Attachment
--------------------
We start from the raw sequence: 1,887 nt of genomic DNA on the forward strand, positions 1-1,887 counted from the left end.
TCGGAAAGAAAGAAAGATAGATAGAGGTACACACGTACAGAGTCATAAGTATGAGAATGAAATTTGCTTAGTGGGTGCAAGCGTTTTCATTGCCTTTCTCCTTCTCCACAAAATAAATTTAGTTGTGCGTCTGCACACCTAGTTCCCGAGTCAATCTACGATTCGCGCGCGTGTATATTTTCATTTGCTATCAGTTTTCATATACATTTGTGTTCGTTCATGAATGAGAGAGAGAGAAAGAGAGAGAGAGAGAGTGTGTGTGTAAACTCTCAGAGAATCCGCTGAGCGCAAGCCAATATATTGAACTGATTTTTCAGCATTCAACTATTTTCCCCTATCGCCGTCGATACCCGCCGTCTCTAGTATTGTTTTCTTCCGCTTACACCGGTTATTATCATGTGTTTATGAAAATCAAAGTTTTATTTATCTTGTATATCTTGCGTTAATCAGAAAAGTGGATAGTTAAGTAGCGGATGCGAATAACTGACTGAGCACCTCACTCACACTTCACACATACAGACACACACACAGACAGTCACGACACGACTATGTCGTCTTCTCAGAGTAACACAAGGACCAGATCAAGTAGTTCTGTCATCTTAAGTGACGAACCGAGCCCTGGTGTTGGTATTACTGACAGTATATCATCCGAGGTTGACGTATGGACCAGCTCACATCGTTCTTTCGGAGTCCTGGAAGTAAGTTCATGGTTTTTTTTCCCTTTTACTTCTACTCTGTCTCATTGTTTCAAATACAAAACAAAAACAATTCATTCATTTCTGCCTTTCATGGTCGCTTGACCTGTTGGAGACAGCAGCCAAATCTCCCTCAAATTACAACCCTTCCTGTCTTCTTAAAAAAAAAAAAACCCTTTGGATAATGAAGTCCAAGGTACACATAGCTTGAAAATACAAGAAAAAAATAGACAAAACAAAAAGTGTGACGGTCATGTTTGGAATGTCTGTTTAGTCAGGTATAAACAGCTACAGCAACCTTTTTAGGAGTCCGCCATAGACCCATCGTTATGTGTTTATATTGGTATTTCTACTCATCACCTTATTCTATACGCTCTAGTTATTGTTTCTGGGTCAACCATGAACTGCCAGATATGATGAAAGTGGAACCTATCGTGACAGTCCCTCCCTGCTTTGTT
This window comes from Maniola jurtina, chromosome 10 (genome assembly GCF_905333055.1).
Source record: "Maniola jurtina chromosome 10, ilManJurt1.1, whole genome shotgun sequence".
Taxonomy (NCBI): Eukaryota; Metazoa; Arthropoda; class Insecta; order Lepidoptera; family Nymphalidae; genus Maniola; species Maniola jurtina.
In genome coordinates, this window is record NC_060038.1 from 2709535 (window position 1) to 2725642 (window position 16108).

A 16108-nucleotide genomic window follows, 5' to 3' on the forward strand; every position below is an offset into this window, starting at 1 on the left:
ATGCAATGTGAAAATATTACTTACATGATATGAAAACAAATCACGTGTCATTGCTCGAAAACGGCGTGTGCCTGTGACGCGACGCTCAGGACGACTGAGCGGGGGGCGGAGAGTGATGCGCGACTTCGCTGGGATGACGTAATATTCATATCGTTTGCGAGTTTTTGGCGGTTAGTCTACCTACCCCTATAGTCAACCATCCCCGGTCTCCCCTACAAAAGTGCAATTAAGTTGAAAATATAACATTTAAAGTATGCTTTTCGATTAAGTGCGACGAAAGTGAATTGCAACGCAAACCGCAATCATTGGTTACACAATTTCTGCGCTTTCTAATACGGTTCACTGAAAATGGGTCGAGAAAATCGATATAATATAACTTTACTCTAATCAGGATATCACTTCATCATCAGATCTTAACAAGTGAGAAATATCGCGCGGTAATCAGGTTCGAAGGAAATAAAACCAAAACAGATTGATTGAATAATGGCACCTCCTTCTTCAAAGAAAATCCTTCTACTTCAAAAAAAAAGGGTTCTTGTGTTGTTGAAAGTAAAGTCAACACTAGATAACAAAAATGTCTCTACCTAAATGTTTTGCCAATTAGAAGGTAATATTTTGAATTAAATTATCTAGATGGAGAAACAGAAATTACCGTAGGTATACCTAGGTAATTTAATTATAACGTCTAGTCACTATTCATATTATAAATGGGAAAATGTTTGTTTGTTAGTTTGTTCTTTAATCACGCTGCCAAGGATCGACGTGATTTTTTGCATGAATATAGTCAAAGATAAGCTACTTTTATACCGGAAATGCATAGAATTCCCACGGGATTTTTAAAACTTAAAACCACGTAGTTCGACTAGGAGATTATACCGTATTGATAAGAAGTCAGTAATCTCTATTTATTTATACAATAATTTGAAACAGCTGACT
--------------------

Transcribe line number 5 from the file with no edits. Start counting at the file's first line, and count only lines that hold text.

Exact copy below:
Taxonomy (NCBI): Eukaryota; Metazoa; Arthropoda; class Insecta; order Lepidoptera; family Nymphalidae; genus Maniola; species Maniola jurtina.